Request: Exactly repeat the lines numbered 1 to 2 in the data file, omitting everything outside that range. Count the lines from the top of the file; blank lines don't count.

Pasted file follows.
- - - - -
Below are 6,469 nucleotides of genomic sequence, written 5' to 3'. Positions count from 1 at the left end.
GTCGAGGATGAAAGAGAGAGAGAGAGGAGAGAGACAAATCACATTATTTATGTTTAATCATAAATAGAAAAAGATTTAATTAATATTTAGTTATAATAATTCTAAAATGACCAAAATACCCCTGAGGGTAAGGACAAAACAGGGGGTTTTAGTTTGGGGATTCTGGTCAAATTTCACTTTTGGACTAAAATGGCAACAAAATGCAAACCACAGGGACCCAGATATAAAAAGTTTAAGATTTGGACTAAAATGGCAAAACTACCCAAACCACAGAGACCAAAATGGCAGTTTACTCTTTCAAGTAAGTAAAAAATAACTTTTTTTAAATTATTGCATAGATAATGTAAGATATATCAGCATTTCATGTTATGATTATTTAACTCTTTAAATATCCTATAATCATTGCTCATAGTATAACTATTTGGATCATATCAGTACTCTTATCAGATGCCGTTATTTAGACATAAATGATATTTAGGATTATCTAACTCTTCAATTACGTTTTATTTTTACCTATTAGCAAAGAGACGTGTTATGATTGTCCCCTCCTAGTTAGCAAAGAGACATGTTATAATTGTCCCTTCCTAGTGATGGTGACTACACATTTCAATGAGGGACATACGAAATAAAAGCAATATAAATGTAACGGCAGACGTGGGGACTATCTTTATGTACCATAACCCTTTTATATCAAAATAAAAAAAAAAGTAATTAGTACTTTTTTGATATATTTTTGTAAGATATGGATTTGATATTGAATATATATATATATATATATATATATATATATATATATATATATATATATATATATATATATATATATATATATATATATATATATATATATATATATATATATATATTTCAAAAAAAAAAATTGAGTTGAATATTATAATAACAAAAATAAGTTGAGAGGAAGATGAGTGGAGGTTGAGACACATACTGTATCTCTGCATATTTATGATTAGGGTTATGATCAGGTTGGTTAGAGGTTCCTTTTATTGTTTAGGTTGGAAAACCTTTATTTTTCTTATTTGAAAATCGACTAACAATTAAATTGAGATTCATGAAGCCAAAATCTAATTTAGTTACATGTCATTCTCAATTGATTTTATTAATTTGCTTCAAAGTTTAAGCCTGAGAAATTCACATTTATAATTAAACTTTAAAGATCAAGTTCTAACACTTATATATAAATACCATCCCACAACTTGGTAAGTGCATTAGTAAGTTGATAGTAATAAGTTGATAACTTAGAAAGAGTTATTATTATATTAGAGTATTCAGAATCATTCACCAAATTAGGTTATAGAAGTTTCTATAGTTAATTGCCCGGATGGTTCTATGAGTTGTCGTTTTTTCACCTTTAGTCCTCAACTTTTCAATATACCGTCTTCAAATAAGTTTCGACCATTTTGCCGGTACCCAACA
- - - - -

Below are 6,469 nucleotides of genomic sequence, written 5' to 3'. Positions count from 1 at the left end.
GTCGAGGATGAAAGAGAGAGAGAGAGGAGAGAGACAAATCACATTATTTATGTTTAATCATAAATAGAAAAAGATTTAATTAATATTTAGTTATAATAATTCTAAAATGACCAAAATACCCCTGAGGGTAAGGACAAAACAGGGGGTTTTAGTTTGGGGATTCTGGTCAAATTTCACTTTTGGACTAAAATGGCAACAAAATGCAAACCACAGGGACCCAGATATAAAAAGTTTAAGATTTGGACTAAAATGGCAAAACTACCCAAACCACAGAGACCAAAATGGCAGTTTACTCTTTCAAGTAAGTAAAAAATAACTTTTTTTAAATTATTGCATAGATAATGTAAGATATATCAGCATTTCATGTTATGATTATTTAACTCTTTAAATATCCTATAATCATTGCTCATAGTATAACTATTTGGATCATATCAGTACTCTTATCAGATGCCGTTATTTAGACATAAATGATATTTAGGATTATCTAACTCTTCAATTACGTTTTATTTTTACCTATTAGCAAAGAGACGTGTTATGATTGTCCCCTCCTAGTTAGCAAAGAGACATGTTATAATTGTCCCTTCCTAGTGATGGTGACTACACATTTCAATGAGGGACATACGAAATAAAAGCAATATAAATGTAACGGCAGACGTGGGGACTATCTTTATGTACCATAACCCTTTTATATCAAAATAAAAAAAAAAGTAATTAGTACTTTTTTGATATATTTTTGTAAGATATGGATTTGATATTGAATATATATATATATATATATATATATATATATATATATATATATATATATATATATATATATATATATATATATATATATATATATATATATATATATATATATATATTTCAAAAAAAAAAATTGAGTTGAATATTATAATAACAAAAATAAGTTGAGAGGAAGATGAGTGGAGGTTGAGACACATACTGTATCTCTGCATATTTATGATTAGGGTTATGATCAGGTTGGTTAGAGGTTCCTTTTATTGTTTAGGTTGGAAAACCTTTATTTTTCTTATTTGAAAATCGACTAACAATTAAATTGAGATTCATGAAGCCAAAATCTAATTTAGTTACATGTCATTCTCAATTGATTTTATTAATTTGCTTCAAAGTTTAAGCCTGAGAAATTCACATTTATAATTAAACTTTAAAGATCAAGTTCTAACACTTATATATAAATACCATCCCACAACTTGGTAAGTGCATTAGTAAGTTGATAGTAATAAGTTGATAACTTAGAAAGAGTTATTATTATATTAGAGTATTCAGAATCATTCACCAAATTAGGTTATAGAAGTTTCTATAGTTAATTGCCCGGATGGTTCTATGAGTTGTCGTTTTTTCACCTTTAGTCCTCAACTTTTCAATATACCGTCTTCAAATAAGTTTCGACCATTTTGCCGGTACCCAACA